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Q&A: Eddie Money

With blue-collar rock hits such as “Shakin’,” “Two Tickets to Paradise,” and "Baby Hold On," the raspy-voiced rocker Eddie Money is still giving fans their money’s worth.

G.K. Hizer
October 29, 2017

Eddie Money burst onto the scene with his double-platinum album on Columbia Records in 1977 spawning the hits “Baby Hold On” and “Two Tickets to Paradise.” Over the course of his storied career, Money has sold nearly 30 million records and amassed hits with overwhelming success on both pop and rock radio and had a steady presence on MTV — including the hit with Ronnie Spector, “Take Me Home Tonight” — before drugs and alcohol contributed to his decline in the mid-‘80s.

But his musical success nearly didn’t happen. Money tried out an early stint as a New York City policeman, a tradition he inherited from his father and grandfather. But it wasn’t the life he was cut out for.

He quit the police department, moved out to California and eventually signed a record deal with the late Bill Graham, the San Francisco impresario who founded the legendary Fillmores East and West, America’s prime music venues in the mid-‘60s.

These days, Money continues to delight new and old fans alike at venues throughout the country. He retains his signature style and performs with the same passion as he did more than 30 years ago.

In addition to maintaining a busy touring schedule, Money has been featured on television shows like The King of Queens, where he performed for his good friend Kevin James, and The Drew Carey Show.

Q: You just signed a deal with AXS TV for a new show tentatively titled Real Money. How did that come about?

A: Well, we did something with Oprah, kind of a “Where are they now?” thing, and it went well. Sometime after, I got a phone call from Mark Cuban and Ryan Seacrest wanting me to do something with them. My friend, Sammy Hagar, does a show with them and it’s doing pretty well, so I thought why not.

Q: What's the show going to be about, other than yourself? Or has that not been planned and decided yet?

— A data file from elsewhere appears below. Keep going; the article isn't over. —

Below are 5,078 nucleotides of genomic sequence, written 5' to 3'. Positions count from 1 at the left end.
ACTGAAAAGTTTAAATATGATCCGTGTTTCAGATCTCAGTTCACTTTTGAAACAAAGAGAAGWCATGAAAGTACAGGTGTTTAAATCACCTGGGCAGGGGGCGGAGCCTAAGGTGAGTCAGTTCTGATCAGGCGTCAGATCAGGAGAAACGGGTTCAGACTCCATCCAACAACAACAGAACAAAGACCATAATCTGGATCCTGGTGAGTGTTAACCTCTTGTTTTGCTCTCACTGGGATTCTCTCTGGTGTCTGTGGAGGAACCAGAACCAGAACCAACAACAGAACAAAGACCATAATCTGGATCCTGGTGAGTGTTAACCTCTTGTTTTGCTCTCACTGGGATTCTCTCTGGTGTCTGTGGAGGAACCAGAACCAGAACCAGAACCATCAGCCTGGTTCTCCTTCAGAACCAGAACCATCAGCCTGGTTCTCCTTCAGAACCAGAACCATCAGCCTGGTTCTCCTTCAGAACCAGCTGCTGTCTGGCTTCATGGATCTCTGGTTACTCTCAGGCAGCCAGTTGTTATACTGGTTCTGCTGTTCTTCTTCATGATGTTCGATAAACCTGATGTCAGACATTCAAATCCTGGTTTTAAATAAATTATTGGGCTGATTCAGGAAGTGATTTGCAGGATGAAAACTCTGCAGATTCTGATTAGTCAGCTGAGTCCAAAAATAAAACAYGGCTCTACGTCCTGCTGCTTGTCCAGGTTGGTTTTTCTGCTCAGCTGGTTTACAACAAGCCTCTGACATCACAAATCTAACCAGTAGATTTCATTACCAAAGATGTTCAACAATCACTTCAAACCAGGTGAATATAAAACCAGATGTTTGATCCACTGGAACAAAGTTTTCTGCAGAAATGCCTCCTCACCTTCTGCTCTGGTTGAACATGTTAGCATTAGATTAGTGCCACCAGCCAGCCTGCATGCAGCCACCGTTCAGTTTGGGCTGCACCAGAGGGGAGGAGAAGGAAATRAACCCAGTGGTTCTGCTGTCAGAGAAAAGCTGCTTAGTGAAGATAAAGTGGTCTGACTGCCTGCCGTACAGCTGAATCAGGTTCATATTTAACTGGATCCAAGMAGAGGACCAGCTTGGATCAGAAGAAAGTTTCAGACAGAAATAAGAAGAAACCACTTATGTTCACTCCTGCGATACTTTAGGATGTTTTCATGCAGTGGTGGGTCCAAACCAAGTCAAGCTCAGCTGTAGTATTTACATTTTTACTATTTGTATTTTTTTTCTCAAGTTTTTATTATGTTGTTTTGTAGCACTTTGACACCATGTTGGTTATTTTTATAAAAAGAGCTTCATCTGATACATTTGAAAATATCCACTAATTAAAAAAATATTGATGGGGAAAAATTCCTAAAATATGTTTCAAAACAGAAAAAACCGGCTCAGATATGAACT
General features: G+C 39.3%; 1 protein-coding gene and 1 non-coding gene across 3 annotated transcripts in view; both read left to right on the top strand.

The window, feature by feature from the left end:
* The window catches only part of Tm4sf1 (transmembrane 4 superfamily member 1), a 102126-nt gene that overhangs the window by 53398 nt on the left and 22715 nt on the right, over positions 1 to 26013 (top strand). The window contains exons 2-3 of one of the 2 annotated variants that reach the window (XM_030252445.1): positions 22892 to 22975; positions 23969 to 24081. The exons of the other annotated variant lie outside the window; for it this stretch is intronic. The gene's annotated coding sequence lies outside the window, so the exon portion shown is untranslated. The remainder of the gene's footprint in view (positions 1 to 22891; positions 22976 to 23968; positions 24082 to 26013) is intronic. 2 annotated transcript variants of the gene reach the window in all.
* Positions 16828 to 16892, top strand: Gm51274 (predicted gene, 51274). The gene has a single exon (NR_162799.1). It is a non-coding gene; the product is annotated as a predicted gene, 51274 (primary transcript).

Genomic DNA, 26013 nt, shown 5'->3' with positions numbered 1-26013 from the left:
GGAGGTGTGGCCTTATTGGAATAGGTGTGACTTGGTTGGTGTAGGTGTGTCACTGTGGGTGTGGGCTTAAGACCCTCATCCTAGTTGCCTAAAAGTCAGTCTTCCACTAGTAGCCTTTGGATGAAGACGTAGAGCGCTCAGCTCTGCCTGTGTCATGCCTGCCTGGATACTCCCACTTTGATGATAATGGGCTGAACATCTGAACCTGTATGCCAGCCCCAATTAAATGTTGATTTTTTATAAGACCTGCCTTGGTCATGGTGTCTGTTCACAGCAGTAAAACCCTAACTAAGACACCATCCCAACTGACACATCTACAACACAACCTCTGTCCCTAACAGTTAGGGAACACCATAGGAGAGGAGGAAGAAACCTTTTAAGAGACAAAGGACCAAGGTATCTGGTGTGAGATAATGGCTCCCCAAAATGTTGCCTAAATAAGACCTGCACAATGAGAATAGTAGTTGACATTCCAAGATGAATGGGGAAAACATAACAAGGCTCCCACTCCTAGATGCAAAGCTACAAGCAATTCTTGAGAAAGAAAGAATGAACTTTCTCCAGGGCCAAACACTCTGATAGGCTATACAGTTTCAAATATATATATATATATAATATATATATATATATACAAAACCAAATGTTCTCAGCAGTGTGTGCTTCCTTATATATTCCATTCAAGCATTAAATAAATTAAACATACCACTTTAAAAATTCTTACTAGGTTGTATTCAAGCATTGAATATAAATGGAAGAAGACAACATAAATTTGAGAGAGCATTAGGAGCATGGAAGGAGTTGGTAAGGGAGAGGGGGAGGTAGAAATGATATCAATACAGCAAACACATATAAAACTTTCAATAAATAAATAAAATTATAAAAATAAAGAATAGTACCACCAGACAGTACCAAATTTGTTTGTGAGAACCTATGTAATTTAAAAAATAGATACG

A: It’s going to include the whole family. I’ve got these five dysfunctional kids, so it’s going to revolve around all of us as a family. My oldest son, he took a while to find himself; he took seven years to finish junior college and it was supposed to take two. I thought he’d be a nuclear physicist or something when he got out. My other kids are all in the music business. One of my sons, Desmond, started out playing drums, but he can play just about anything. He’s got his own band and he plays guitar in my band, so that’s really cool. And my daughter, Jesse, she’s a singer. She’s a real firecracker. She’s in the band too. That really makes it fun to go out with the family. I guess that’s probably what the show will follow.

Q: Your career has lasted roughly four decades. What do you attribute that longevity to?

A: You know, the guy upstairs has blessed me with a lot of great songs, and that’s the biggest part of it. My wife got me to quit smoking, and I’m trying to lose 10 pounds like everyone else, but I’ve really been blessed. I got my record deal in the late-‘70s, and I’ve toured up and down and across the country — which is still one of the greatest countries in the whole world — and I’m still doing it. My good buddy, Tom Petty, just passed away, which makes you realize you have to take care of yourself. The longer I do this, though, the more I see that I’ve been really fortunate to be singing and touring for so long.

Q: What is it that you think keeps the fans coming back for more?

A: You’ve got to have great songs, and like I said, I’ve been blessed with a lot of them. Plus, my psychiatrist says I’ve got a song to represent every part of the male anatomy and psyche. Everybody wants “Two Tickets to Paradise,” right? Well, I’ve got ‘em and I’m taking everybody with me.

Eddie Money
The Joint | Hard Rock Hotel & Casino Tulsa
777 W. Cherokee St. | Catoosa
Nov. 16: 8 p.m.
Must be 21 or older to attend

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